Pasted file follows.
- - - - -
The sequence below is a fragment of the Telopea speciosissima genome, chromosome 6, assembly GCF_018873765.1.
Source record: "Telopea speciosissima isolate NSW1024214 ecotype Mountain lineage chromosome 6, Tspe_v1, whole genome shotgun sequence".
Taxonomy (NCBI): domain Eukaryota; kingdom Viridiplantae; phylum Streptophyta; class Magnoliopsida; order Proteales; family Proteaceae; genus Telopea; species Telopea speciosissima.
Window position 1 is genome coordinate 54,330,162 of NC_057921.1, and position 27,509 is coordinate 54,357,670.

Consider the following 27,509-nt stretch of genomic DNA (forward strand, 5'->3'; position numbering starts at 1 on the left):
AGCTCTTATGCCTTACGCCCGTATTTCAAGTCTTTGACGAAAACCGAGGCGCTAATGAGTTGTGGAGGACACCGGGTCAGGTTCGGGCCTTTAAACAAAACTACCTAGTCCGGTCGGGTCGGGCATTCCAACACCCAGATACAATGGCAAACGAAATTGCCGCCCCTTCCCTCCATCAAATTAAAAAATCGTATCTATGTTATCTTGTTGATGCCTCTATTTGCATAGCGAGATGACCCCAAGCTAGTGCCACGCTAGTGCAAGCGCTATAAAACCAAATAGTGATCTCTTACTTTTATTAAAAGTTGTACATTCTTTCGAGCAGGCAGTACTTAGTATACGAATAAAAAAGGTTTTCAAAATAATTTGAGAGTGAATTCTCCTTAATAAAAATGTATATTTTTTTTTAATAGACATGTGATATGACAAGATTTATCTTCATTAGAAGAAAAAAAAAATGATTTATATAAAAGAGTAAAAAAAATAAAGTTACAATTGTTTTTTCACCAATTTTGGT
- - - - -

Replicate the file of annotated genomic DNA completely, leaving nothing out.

The sequence below is a fragment of the Telopea speciosissima genome, chromosome 6, assembly GCF_018873765.1.
Source record: "Telopea speciosissima isolate NSW1024214 ecotype Mountain lineage chromosome 6, Tspe_v1, whole genome shotgun sequence".
Taxonomy (NCBI): domain Eukaryota; kingdom Viridiplantae; phylum Streptophyta; class Magnoliopsida; order Proteales; family Proteaceae; genus Telopea; species Telopea speciosissima.
Window position 1 is genome coordinate 54,330,162 of NC_057921.1, and position 27,509 is coordinate 54,357,670.

Consider the following 27,509-nt stretch of genomic DNA (forward strand, 5'->3'; position numbering starts at 1 on the left):
AGCTCTTATGCCTTACGCCCGTATTTCAAGTCTTTGACGAAAACCGAGGCGCTAATGAGTTGTGGAGGACACCGGGTCAGGTTCGGGCCTTTAAACAAAACTACCTAGTCCGGTCGGGTCGGGCATTCCAACACCCAGATACAATGGCAAACGAAATTGCCGCCCCTTCCCTCCATCAAATTAAAAAATCGTATCTATGTTATCTTGTTGATGCCTCTATTTGCATAGCGAGATGACCCCAAGCTAGTGCCACGCTAGTGCAAGCGCTATAAAACCAAATAGTGATCTCTTACTTTTATTAAAAGTTGTACATTCTTTCGAGCAGGCAGTACTTAGTATACGAATAAAAAAGGTTTTCAAAATAATTTGAGAGTGAATTCTCCTTAATAAAAATGTATATTTTTTTTTAATAGACATGTGATATGACAAGATTTATCTTCATTAGAAGAAAAAAAAAATGATTTATATAAAAGAGTAAAAAAAATAAAGTTACAATTGTTTTTTCACCAATTTTGGT